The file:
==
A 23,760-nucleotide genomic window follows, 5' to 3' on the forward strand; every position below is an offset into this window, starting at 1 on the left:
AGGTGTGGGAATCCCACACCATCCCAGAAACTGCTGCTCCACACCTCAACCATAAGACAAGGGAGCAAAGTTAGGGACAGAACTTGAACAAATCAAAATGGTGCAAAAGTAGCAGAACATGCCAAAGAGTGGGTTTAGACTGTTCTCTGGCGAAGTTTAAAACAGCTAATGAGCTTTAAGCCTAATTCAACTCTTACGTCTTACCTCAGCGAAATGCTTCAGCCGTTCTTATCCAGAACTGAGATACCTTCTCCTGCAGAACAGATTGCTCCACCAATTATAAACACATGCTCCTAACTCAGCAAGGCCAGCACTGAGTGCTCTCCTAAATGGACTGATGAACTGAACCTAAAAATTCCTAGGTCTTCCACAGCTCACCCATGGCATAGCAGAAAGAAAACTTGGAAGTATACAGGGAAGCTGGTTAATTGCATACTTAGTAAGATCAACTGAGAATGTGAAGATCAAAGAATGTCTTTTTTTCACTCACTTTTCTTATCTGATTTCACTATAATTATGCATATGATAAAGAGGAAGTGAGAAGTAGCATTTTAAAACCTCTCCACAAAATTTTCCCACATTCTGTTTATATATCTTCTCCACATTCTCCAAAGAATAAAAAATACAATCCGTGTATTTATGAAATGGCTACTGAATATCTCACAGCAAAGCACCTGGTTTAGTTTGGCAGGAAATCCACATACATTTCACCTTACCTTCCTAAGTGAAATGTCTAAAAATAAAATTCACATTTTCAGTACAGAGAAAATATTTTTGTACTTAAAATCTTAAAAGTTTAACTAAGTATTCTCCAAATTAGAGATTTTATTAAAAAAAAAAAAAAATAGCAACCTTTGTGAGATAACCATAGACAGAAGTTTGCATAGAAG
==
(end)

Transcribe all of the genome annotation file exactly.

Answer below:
A 23,760-nucleotide genomic window follows, 5' to 3' on the forward strand; every position below is an offset into this window, starting at 1 on the left:
AGGTGTGGGAATCCCACACCATCCCAGAAACTGCTGCTCCACACCTCAACCATAAGACAAGGGAGCAAAGTTAGGGACAGAACTTGAACAAATCAAAATGGTGCAAAAGTAGCAGAACATGCCAAAGAGTGGGTTTAGACTGTTCTCTGGCGAAGTTTAAAACAGCTAATGAGCTTTAAGCCTAATTCAACTCTTACGTCTTACCTCAGCGAAATGCTTCAGCCGTTCTTATCCAGAACTGAGATACCTTCTCCTGCAGAACAGATTGCTCCACCAATTATAAACACATGCTCCTAACTCAGCAAGGCCAGCACTGAGTGCTCTCCTAAATGGACTGATGAACTGAACCTAAAAATTCCTAGGTCTTCCACAGCTCACCCATGGCATAGCAGAAAGAAAACTTGGAAGTATACAGGGAAGCTGGTTAATTGCATACTTAGTAAGATCAACTGAGAATGTGAAGATCAAAGAATGTCTTTTTTTCACTCACTTTTCTTATCTGATTTCACTATAATTATGCATATGATAAAGAGGAAGTGAGAAGTAGCATTTTAAAACCTCTCCACAAAATTTTCCCACATTCTGTTTATATATCTTCTCCACATTCTCCAAAGAATAAAAAATACAATCCGTGTATTTATGAAATGGCTACTGAATATCTCACAGCAAAGCACCTGGTTTAGTTTGGCAGGAAATCCACATACATTTCACCTTACCTTCCTAAGTGAAATGTCTAAAAATAAAATTCACATTTTCAGTACAGAGAAAATATTTTTGTACTTAAAATCTTAAAAGTTTAACTAAGTATTCTCCAAATTAGAGATTTTATTAAAAAAAAAAAAAAATAGCAACCTTTGTGAGATAACCATAGACAGAAGTTTGCATAGAAG